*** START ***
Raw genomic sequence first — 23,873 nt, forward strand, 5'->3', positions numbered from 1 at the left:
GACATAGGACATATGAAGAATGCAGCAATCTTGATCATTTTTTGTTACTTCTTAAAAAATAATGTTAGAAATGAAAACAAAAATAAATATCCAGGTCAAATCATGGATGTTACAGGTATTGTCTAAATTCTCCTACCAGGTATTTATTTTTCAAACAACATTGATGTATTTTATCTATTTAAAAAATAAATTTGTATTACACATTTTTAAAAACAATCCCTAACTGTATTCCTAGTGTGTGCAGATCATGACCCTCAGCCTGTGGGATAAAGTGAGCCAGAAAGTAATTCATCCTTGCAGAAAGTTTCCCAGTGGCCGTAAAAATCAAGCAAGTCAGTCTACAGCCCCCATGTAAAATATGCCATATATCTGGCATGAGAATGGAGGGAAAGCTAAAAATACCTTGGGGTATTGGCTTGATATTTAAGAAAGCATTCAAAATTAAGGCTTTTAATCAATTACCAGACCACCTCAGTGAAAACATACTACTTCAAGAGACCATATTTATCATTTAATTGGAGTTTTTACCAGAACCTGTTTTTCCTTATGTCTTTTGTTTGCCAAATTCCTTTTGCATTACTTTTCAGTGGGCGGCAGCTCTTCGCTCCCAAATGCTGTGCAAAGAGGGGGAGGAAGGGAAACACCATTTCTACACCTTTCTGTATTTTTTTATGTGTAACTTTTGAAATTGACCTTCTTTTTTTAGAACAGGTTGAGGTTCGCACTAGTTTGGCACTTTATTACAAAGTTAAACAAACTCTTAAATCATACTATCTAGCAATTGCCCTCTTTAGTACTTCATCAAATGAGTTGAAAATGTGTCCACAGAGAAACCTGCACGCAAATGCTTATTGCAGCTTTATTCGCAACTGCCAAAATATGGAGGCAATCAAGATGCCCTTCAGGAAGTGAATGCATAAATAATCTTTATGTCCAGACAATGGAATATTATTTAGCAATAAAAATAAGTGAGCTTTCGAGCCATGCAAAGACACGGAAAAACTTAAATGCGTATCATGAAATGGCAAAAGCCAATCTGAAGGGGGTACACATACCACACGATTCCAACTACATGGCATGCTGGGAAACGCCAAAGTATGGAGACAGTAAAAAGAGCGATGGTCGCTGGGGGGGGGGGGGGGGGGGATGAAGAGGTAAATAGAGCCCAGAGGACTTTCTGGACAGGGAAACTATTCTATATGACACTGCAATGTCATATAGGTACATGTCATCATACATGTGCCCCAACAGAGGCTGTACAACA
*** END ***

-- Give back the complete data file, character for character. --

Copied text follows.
Raw genomic sequence first — 23,873 nt, forward strand, 5'->3', positions numbered from 1 at the left:
GACATAGGACATATGAAGAATGCAGCAATCTTGATCATTTTTTGTTACTTCTTAAAAAATAATGTTAGAAATGAAAACAAAAATAAATATCCAGGTCAAATCATGGATGTTACAGGTATTGTCTAAATTCTCCTACCAGGTATTTATTTTTCAAACAACATTGATGTATTTTATCTATTTAAAAAATAAATTTGTATTACACATTTTTAAAAACAATCCCTAACTGTATTCCTAGTGTGTGCAGATCATGACCCTCAGCCTGTGGGATAAAGTGAGCCAGAAAGTAATTCATCCTTGCAGAAAGTTTCCCAGTGGCCGTAAAAATCAAGCAAGTCAGTCTACAGCCCCCATGTAAAATATGCCATATATCTGGCATGAGAATGGAGGGAAAGCTAAAAATACCTTGGGGTATTGGCTTGATATTTAAGAAAGCATTCAAAATTAAGGCTTTTAATCAATTACCAGACCACCTCAGTGAAAACATACTACTTCAAGAGACCATATTTATCATTTAATTGGAGTTTTTACCAGAACCTGTTTTTCCTTATGTCTTTTGTTTGCCAAATTCCTTTTGCATTACTTTTCAGTGGGCGGCAGCTCTTCGCTCCCAAATGCTGTGCAAAGAGGGGGAGGAAGGGAAACACCATTTCTACACCTTTCTGTATTTTTTTATGTGTAACTTTTGAAATTGACCTTCTTTTTTTAGAACAGGTTGAGGTTCGCACTAGTTTGGCACTTTATTACAAAGTTAAACAAACTCTTAAATCATACTATCTAGCAATTGCCCTCTTTAGTACTTCATCAAATGAGTTGAAAATGTGTCCACAGAGAAACCTGCACGCAAATGCTTATTGCAGCTTTATTCGCAACTGCCAAAATATGGAGGCAATCAAGATGCCCTTCAGGAAGTGAATGCATAAATAATCTTTATGTCCAGACAATGGAATATTATTTAGCAATAAAAATAAGTGAGCTTTCGAGCCATGCAAAGACACGGAAAAACTTAAATGCGTATCATGAAATGGCAAAAGCCAATCTGAAGGGGGTACACATACCACACGATTCCAACTACATGGCATGCTGGGAAACGCCAAAGTATGGAGACAGTAAAAAGAGCGATGGTCGCTGGGGGGGGGGGGGGGGGGGATGAAGAGGTAAATAGAGCCCAGAGGACTTTCTGGACAGGGAAACTATTCTATATGACACTGCAATGTCATATAGGTACATGTCATCATACATGTGCCCCAACAGAGGCTGTACAACA